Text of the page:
It could not be further from the truth. To study human behaviour is to become aware of how weird we are. Many species will go to great lengths to help and protect their close kin. One or two will show occasional altruism towards unrelated members of their kind. But no species possesses a capacity for general altruism that is anywhere close to our own.

With the possible exception of naked mole-rats, we have the most social minds of all mammals. These minds evolved as an essential means of survival. Slow, weak, armed with rounded teeth and flimsy nails in a world of fangs and claws and horns and tusks, we survived through co-operation, reciprocity and mutual defence, all of which developed to a remarkable degree.

A review paper in the journal Frontiers in Psychology observes that Homo economicus  might be a reasonable description of chimpanzees. “Outsiders . . . would not expect to receive offers of food or solicitude; rather, they would be fiercely attacked . . . food is shared only under harassment; even mothers will not voluntarily offer novel foods to their own infants unless the infants beg for them.” But it is an unreasonable description of human beings.

How many of your friends, colleagues and neighbours behave like chimpanzees? A few, perhaps. If so, are they respected or reviled? Some people do appear to act as if they have no interests but their own – Philip Green and Mike Ashley strike me as possible examples – but their behaviour ­attracts general revulsion. The news is filled with spectacular instances of human viciousness: although psychopaths are rare, their deeds fill the papers. Daily acts of kindness are seldom reported, because they are everywhere.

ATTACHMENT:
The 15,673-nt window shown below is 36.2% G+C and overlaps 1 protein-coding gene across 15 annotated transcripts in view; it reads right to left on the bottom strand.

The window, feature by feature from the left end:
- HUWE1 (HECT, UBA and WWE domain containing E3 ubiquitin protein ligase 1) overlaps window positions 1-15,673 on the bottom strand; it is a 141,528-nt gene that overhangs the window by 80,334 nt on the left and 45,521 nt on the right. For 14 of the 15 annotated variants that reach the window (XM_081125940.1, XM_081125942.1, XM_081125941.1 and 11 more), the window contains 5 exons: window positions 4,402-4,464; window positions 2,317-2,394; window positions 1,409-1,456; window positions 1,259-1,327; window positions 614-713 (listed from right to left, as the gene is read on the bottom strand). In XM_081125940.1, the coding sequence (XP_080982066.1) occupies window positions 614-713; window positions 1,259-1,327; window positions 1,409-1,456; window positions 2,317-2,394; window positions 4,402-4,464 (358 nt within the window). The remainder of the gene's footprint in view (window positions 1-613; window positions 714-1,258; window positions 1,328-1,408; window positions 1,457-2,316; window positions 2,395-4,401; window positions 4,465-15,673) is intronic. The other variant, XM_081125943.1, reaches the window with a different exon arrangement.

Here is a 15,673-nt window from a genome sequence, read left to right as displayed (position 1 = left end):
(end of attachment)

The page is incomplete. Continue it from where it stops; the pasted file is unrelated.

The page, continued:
Every day, I see people helping others with luggage, offering to cede their place in a queue, giving money to the homeless, setting aside time for others, volunteering for causes that offer no material reward. Alongside these quotidian instances are extreme and stunning cases. I think of my Dutch mother-in-law, whose family took in a six-year-old Jewish boy – a stranger – and hid him in their house for two years during the German occupation of the Netherlands. Had he been discovered, they would all have been sent to a concentration camp.

Studies suggest that altruistic tendencies are innate: from the age of 14 months, children try to help each other, attempting to hand over objects another child can’t reach. At the age of two, they start to share valued possessions. By the time they are three, they begin to protest against other people’s violation of moral norms.

Perhaps because we are told by the media, think tanks and politicians that competition and self-interest are the defining norms of human life, we disastrously mischaracterise the way in which other people behave. A survey commissioned by the Common Cause Foundation reported that 78 per cent of respondents believe others to be more selfish than they really are.

I do not wish to suggest that this mythology of selfishness is the sole or even principal cause of the epidemic of loneliness now sweeping the world. But it is likely to contribute to the plague by breeding suspicion and a sense of threat. It also appears to provide a doctrine of justification for those afflicted by isolation, a doctrine that sees individualism as a higher state of existence than community. Perhaps it is hardly surprising that Britain, the European nation in which neoliberalism is most advanced, is, according to government figures, the loneliness capital of Europe.